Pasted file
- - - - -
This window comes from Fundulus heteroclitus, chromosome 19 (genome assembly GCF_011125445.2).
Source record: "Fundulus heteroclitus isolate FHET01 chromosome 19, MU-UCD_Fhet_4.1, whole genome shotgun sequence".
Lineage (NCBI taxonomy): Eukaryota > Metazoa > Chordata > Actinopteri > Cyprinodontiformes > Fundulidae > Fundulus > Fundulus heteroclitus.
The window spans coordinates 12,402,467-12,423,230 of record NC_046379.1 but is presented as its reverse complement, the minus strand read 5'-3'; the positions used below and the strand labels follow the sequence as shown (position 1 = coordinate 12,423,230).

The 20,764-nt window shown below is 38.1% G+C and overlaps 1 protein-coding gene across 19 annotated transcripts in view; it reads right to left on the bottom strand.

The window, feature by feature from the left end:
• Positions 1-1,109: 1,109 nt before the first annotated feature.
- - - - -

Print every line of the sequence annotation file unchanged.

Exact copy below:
This window comes from Fundulus heteroclitus, chromosome 19 (genome assembly GCF_011125445.2).
Source record: "Fundulus heteroclitus isolate FHET01 chromosome 19, MU-UCD_Fhet_4.1, whole genome shotgun sequence".
Lineage (NCBI taxonomy): Eukaryota > Metazoa > Chordata > Actinopteri > Cyprinodontiformes > Fundulidae > Fundulus > Fundulus heteroclitus.
The window spans coordinates 12,402,467-12,423,230 of record NC_046379.1 but is presented as its reverse complement, the minus strand read 5'-3'; the positions used below and the strand labels follow the sequence as shown (position 1 = coordinate 12,423,230).

The 20,764-nt window shown below is 38.1% G+C and overlaps 1 protein-coding gene across 19 annotated transcripts in view; it reads right to left on the bottom strand.

The window, feature by feature from the left end:
• Positions 1-1,109: 1,109 nt before the first annotated feature.